Josephus’s second work, the “Jewish Antiquities” (Greek: `Ioudaike `Archaiologia), contains in twenty books the whole history of the Jews from the Creation to the outbreak of the revolt in A.D. 66. Books I-XI are based on the text of the Septuagint, though at times he also repeats traditional explanations current among the Jews in later times. He also quotes numerous passages from Greek authors whose writings are now lost. On the other hand he made allowance for the tastes of his Gentile contemporaries by arbitrary omissions as well as by the free embellishment of certain scenes. Books XII-XX, in which he speaks of the times preceding the coming of Christ and the foundation of Christianity, are our only sources for many historical events. In these the value of the statements is enhanced by the insertion of dates which are otherwise wanting, and by the citation of authentic documents which confirm and supplement the Biblical narrative. The story of Herod the Great is contained in books XV-XVII. Book XVIII contains in chapter iii the celebrated passage in which mention is made of the Redeemer in the following words: “About this time lived Jesus, a man full of wisdom, if indeed one may call Him a man. For He was the doer of incredible things, and the teacher of such as gladly received the truth. He thus attracted to Himself many Jews and many of the Gentiles. He was the Christ. On the accusation of the leading men of our people, Pilate condemned Him to death upon the cross; nevertheless those who had previously loved Him still remained faithful to Him. For on the third day He again appeared to them living, just as, in addition to a thousand other marvellous things, prophets sent by God had foretold. And to the present day the race of those who call themselves Christians after Him has not ceased.” Attempts have been made to refute the objections brought against this passage both for internal and external reasons, but the difficulty has not been definitively settled. The passage seems to suffer from repeated interpolations. The fact that the “Antiquities” testifies to the truth of Divine Revelation among the Jews as among the Christians, and confirms the historical facts related in the Bible by the incontrovertible testimony of pagan authors, renders this work of Josephus of extreme value for the history of the chosen people. The accounts which he gives of the rise and mutual relations of the different Jewish sects, which are so important in the history and sufferings of the Savior; his information regarding the corruption of the ancient Jewish customs and institutions; his statement concerning the internal conflicts of the Jews, and lastly his account of the last war with the Romans, which put an end to the national independence of the Jews, are of prime importance as historical sources.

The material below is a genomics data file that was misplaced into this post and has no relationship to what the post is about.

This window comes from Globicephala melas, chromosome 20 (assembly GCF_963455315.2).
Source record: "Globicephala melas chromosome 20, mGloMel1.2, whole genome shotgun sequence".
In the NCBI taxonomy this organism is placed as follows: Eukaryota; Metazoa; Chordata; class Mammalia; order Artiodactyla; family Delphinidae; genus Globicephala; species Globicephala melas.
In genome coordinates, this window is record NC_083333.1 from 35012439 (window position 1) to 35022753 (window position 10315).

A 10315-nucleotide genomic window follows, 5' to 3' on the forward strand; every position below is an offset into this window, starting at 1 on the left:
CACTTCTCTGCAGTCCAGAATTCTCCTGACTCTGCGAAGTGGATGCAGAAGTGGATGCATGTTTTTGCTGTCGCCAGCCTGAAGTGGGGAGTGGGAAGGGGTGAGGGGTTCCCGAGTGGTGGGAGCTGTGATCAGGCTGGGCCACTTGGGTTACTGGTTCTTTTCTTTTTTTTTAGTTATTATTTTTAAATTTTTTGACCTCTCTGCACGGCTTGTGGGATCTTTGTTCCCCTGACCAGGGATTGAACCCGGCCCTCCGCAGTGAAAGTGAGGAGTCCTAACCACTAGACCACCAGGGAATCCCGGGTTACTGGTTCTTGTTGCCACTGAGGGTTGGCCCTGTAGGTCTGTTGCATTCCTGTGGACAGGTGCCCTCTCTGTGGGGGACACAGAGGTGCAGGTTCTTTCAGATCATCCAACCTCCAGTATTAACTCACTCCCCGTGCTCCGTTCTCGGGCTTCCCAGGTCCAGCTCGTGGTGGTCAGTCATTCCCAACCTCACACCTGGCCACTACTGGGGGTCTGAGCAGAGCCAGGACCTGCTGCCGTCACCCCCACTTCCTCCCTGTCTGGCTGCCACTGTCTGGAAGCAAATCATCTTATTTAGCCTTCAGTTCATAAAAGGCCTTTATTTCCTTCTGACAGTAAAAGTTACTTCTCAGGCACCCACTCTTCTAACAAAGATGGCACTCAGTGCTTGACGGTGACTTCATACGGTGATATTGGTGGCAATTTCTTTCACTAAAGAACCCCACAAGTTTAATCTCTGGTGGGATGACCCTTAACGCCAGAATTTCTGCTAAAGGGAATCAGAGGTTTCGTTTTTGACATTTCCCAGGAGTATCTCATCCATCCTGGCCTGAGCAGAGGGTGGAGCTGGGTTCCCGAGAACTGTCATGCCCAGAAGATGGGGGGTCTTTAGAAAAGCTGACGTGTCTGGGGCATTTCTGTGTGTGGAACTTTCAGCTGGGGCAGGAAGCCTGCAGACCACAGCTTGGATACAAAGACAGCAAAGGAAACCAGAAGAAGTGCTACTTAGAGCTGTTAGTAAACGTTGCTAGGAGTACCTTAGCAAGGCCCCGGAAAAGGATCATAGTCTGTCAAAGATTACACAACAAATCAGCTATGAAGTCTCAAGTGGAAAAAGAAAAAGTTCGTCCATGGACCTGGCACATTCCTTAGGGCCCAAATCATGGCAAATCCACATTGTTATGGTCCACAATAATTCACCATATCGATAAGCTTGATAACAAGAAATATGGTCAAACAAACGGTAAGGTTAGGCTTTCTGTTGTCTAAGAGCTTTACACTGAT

In his “Autobiography” (Greek: Phlaouiou `Iosepou Bios), written A.D. 90, Josephus seeks, not without attempts at self-glorification, to justify his position at the beginning of the Jewish rising. In plan and language the book is probably influenced by the writings of Nicholas of Damascus, which Josephus had also used in the “Antiquities”. His work entitled “Against Apion” (Greek: Kata `Apionos), divided in two books, is a defense of the great antiquity of the Jews and a refutation of the charges which had been brought against them by the grammarian Apion of Alexandria on the occasion of an embassy to the Emperor Caligula.
The early Christians were zealous readers of Josephus’s” History of the Jews”, and the Fathers of the Church, such as Jerome and Ambrose, as well as the early ecclesiastical historians like Eusebius, are fond of quoting him in their works. St. Chrysostom calls him a useful expounder of the historical books of the Old Testament. The works of Josephus were translated into Latin at an early date. After the art of printing had been discovered, they were circulated in all languages. The first German translation was edited by the Strasburg Reformer Kaspar Hedio, in 1531, and a French translation was issued by Bur-going in Lyons in 1558. Among the best-known translations in English is that by Whiston (London, 1737), revised by Shilleto (5 vols., London, 1888-9). In the middle of the nineteenth century the interest in the “Jewish Antiquities” was revived by a translation which the Society of St. Charles Borromeo induced Professor Konrad Martin, afterwards Bishop of Paderborn, to undertake in collaboration with Franz Kaulen (Ist ed., Cologne, 1852-3; 2nd and 3rd ed. by Kaulen, 1883 and 1892). The text of Josephus’s works has been published by Dindorf in Greek and Latin (2 vols., Paris, 1845-7) and Bekker (6 vols., Leipzig, 1855-6). There are critical editions by Naber, (Leipzig, 1888-96) and Niese (7 vols., Berlin, 1887-95; text only, 6 vols., Berlin, 1888-95).